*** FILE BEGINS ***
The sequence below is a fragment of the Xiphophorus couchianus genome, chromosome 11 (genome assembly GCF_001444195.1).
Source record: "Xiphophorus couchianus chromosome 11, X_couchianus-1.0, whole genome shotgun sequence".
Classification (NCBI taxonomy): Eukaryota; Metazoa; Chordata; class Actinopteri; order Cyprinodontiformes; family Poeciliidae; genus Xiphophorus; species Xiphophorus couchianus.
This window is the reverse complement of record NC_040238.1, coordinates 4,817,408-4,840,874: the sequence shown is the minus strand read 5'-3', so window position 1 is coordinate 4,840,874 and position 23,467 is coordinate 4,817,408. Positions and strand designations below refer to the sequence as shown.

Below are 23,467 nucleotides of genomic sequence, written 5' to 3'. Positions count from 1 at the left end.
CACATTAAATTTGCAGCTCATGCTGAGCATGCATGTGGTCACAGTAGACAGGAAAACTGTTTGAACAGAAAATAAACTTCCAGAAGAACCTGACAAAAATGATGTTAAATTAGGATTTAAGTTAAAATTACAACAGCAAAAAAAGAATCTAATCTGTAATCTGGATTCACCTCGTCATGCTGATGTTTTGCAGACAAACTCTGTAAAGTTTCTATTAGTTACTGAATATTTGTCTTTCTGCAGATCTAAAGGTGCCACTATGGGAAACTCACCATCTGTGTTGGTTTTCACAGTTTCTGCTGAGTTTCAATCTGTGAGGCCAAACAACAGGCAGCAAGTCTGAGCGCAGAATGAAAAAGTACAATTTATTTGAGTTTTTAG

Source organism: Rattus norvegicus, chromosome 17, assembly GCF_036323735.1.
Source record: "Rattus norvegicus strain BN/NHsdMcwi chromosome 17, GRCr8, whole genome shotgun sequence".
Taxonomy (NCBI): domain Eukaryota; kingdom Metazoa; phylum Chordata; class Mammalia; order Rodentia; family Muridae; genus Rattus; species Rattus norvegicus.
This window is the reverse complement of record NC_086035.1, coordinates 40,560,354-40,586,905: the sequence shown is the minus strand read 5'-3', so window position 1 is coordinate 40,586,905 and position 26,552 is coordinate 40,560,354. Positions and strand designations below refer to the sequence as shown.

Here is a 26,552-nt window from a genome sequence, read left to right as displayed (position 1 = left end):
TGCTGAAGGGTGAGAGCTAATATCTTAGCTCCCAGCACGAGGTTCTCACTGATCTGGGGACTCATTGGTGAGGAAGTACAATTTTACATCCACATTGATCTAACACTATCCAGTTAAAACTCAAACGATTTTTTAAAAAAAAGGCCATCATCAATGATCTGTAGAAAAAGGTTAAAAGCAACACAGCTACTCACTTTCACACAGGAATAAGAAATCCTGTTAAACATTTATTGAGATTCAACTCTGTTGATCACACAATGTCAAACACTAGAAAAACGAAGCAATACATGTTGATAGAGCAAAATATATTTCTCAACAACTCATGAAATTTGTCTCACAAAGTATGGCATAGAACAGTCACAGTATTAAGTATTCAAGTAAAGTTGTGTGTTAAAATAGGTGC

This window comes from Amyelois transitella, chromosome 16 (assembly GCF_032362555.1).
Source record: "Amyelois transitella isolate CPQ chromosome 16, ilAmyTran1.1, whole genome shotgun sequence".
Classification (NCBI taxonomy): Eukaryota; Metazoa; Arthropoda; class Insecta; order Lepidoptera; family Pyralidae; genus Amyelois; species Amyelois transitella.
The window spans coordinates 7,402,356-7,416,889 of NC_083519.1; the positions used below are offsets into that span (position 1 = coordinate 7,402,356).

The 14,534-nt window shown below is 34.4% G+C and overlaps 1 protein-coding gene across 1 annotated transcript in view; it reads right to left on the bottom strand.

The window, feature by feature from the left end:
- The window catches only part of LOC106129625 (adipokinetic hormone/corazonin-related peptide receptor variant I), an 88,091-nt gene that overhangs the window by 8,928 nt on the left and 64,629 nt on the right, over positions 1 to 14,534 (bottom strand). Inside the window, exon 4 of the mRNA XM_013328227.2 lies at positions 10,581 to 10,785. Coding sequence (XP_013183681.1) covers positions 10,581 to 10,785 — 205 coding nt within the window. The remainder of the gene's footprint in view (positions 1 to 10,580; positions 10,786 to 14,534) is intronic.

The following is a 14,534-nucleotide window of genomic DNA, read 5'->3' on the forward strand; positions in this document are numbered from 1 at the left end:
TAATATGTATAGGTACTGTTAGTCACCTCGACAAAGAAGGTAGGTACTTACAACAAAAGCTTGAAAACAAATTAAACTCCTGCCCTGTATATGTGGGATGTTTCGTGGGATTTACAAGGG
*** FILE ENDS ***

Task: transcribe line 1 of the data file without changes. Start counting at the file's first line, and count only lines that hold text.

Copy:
The sequence below is a fragment of the Xiphophorus couchianus genome, chromosome 11 (genome assembly GCF_001444195.1).